Malaysia went into its second strict lockdown at the beginning of June after cases of coronavirus surged – stretching hospitals and intensive care units to the limit. The health ministry announced 6,440 new cases on Friday.

The government has indicated that it will ease the lockdown as more people are vaccinated, and Khairy has consistently stressed that the programme will include everyone living in the country.

But as it did during last year’s first lockdown, Malaysia has once again stepped up operations against undocumented migrants.

Malaysia’s Home Minister Hamzah Zainudin has declared that PATI – the acronym for undocumented people in the Malay language – will be detained and sent to immigration detention centres.

This month, he stressed that undocumented migrants had to “surrender” before they would be vaccinated.

In early June, a video from state news agency Bernama showed 156 undocumented migrants from India, Pakistan, Bangladesh and Myanmar being sprayed with disinfectant in Cyberjaya, near Malaysia’s international airport, after they had been detained.

Last week the immigration department shared a post on its Facebook page – styled like a poster for an action movie – with the headline “Ethnic Rohingya migrants are not welcome”. After an outcry, but not before it had been widely shared among refugee communities, it was deleted.

The Human Rights Commission of Malaysia on Monday expressed concern at “recent statements portraying migrants, undocumented or irregular migrants, refugees and asylum seekers as a threat to the safety and security of the country and a risk to the health of Malaysians” and urged the government to rethink its approach.

“Instilling fear through threats of arrests and detention of undocumented foreigners is counterproductive in light of ongoing efforts to overcome the pandemic and achieve herd immunity,” it said, stressing the clear differences in the situations of migrant workers, and refugees and asylum seekers.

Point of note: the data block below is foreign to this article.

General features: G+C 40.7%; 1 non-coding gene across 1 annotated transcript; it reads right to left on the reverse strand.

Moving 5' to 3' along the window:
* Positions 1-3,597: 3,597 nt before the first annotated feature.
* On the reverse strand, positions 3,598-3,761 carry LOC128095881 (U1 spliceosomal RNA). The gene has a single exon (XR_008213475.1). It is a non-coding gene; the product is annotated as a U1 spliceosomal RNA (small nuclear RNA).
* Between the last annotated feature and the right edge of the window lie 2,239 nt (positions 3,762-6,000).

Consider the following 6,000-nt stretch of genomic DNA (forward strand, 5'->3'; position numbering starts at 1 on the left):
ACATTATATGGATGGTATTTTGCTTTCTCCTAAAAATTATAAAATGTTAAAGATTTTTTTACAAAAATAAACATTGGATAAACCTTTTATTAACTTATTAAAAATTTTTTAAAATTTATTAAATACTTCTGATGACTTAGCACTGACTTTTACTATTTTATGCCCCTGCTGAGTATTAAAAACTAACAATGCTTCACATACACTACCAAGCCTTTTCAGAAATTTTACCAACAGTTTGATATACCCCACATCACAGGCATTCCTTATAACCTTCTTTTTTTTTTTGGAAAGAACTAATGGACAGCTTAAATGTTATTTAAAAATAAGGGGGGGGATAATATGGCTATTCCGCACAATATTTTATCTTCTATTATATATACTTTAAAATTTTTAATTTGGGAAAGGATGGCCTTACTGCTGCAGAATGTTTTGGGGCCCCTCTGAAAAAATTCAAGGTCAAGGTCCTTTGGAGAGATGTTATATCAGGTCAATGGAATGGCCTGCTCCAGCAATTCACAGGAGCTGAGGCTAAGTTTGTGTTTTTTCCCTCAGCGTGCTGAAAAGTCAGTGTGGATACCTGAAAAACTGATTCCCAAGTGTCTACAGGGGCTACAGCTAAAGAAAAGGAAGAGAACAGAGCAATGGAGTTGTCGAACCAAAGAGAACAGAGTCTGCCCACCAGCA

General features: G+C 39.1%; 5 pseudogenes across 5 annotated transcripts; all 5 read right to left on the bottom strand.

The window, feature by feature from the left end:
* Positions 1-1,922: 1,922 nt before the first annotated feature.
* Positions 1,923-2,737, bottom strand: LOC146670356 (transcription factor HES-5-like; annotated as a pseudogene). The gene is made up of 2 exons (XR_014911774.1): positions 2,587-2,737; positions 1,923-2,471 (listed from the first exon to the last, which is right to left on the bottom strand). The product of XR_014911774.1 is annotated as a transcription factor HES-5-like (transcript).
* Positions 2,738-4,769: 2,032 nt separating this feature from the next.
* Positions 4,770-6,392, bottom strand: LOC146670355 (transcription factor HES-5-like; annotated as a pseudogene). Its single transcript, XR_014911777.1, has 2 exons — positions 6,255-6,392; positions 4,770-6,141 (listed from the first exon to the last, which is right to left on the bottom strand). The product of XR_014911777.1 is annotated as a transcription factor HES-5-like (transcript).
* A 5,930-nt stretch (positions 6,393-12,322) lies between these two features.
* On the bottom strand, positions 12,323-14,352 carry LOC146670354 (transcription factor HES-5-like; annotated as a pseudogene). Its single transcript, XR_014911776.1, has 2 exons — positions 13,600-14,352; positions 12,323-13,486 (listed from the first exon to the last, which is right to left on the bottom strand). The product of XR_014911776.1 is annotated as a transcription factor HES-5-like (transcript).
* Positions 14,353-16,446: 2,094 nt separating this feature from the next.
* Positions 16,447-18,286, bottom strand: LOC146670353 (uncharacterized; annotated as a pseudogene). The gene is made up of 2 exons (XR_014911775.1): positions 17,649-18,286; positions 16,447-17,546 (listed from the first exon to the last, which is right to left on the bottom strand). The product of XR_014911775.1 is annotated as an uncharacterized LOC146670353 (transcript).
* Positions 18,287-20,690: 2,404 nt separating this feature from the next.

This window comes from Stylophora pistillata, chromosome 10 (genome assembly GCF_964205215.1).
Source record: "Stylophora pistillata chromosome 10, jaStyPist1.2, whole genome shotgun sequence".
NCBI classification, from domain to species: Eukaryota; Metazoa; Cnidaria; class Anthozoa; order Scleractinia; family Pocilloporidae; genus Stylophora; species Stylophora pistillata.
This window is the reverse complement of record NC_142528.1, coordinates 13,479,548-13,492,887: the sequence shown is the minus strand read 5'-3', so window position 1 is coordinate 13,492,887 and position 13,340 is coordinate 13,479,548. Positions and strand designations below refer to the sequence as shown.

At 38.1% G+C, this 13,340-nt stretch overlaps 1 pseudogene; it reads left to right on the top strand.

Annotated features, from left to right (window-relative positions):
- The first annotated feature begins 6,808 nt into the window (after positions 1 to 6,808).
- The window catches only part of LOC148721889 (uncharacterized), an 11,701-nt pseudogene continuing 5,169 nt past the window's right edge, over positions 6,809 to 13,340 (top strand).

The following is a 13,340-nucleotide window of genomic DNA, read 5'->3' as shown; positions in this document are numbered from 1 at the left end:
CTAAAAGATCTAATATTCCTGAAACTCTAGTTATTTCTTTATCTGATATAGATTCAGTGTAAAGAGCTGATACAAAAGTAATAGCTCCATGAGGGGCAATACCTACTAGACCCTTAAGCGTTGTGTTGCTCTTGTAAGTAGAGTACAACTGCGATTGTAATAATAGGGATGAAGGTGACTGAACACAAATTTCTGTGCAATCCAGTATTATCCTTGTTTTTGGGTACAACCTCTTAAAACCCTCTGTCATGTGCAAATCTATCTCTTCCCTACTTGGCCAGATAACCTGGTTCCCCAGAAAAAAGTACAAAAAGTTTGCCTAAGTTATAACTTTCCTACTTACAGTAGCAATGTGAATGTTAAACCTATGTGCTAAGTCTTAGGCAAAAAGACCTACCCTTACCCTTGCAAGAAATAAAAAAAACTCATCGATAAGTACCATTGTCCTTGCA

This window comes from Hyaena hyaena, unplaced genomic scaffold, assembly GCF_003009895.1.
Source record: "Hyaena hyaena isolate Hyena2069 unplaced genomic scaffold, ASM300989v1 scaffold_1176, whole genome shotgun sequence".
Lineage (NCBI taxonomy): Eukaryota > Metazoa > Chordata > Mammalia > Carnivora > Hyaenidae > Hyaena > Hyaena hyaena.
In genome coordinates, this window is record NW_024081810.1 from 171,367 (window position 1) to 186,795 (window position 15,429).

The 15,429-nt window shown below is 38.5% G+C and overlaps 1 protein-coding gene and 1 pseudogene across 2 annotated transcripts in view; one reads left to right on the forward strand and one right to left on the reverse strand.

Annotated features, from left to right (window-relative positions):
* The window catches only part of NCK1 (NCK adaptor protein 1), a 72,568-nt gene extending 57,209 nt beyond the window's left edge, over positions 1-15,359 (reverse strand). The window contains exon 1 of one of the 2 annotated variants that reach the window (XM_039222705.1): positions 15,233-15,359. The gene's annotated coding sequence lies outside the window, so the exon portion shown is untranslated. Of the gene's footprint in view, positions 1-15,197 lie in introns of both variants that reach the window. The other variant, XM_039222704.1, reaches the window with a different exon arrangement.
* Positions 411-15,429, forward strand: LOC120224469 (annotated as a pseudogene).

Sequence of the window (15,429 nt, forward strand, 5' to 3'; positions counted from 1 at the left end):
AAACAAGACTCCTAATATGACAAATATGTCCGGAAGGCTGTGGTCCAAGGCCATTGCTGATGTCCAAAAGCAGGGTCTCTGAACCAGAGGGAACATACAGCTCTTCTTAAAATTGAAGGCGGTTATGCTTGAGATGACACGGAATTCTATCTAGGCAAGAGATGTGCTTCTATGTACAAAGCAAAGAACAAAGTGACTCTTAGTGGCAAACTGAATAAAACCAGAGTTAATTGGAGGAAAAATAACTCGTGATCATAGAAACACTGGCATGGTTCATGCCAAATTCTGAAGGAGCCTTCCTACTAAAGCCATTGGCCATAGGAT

Malaysia closed its borders during the first strict lockdown last year when immigration officers carried out a number of raids on areas under ‘enhanced’ lockdown. Rights groups fear more raids will deter people from coming forward for the vaccine that is crucial to Malaysia ending the COVID pandemic [File: Lim Huey Teng/Reuters]

Rohingya made up about 57 percent of the 179,570 refugees registered with the United Nations High Commissioner for Refugees (UNHCR) in Malaysia at the end of May.

Unofficial estimates suggest the country may have as many as three million undocumented migrants, according to the International Organization for Migration.

Widespread problem

The mixed messaging on vaccinations for refugees is not exclusive to Malaysia.

In a statement released in early June, the UN refugee agency warned that a shortage of vaccines in the Asia Pacific region was putting the lives of refugees and asylum seekers at risk.

“Refugees remain especially vulnerable to the spread of COVID-19. Overcrowded settings, coupled with limited water and sanitation facilities, can contribute to increased infection rates and an exponential spread of the virus,” UNHCR spokesperson Andrej Mahecic said in the statement.

There are almost 900,000 Rohingya refugees in Cox’s Bazar, making it the single largest and most densely populated cluster of refugee camps in the world. According to Mahecic, the number of COVID-19 cases in the camps has increased dramatically in the last two months.

As of 31 May, there had been more than 1,188 confirmed cases among the refugee population, with more than half of these cases recorded in May alone.

None of the refugees in Cox’s Bazar has yet been vaccinated against COVID-19.

Mahecic added that, in many countries in the Asia Pacific region, there were not enough vaccines to go around, leading to groups such as migrant workers and asylum seekers being sidelined.

The UNHCR had observed a “worrying increase” in the number of coronavirus cases among refugees and asylum seekers in countries including Thailand, Malaysia and Indonesia, he said.

Indonesia, at least, appears to be starting to do more to address the problem.

The UNHCR says COVID-19 has begun to accelerate in the crowded refugee camps of Cox’s Bazar, but no Rohingya living there have been vaccinated [File: Mohammad Ponir Hossain/Reuters]

Other parts of the country have started to follow Aceh’s lead, according to the IOM, which vaccinated more than 900 refugees in the Indonesian city of Pekanbaru in Riau Province in early June in collaboration with the local government.

“IOM applauds the response of the City Government of Pekanbaru for making vaccines available to the refugee community in the city,” Ariani Hasanah Soejoeti, the national media and communications officer of IOM Indonesia told Al Jazeera, adding that all refugees in the city over the age of 18 have now received vaccines.

“Vaccines are one of our most critical and cost-effective tools to prevent outbreaks and keep individuals and therefore entire communities safe and healthy,” she said.

“The virus knows no borders or nationality; and neither should our solidarity.”

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Why Ethiopia’s 'alphabet generation' feel betrayed by Abiy




PM Abiy Ahmed swept to power after mass protests, but his Oromo community still feel like outsiders.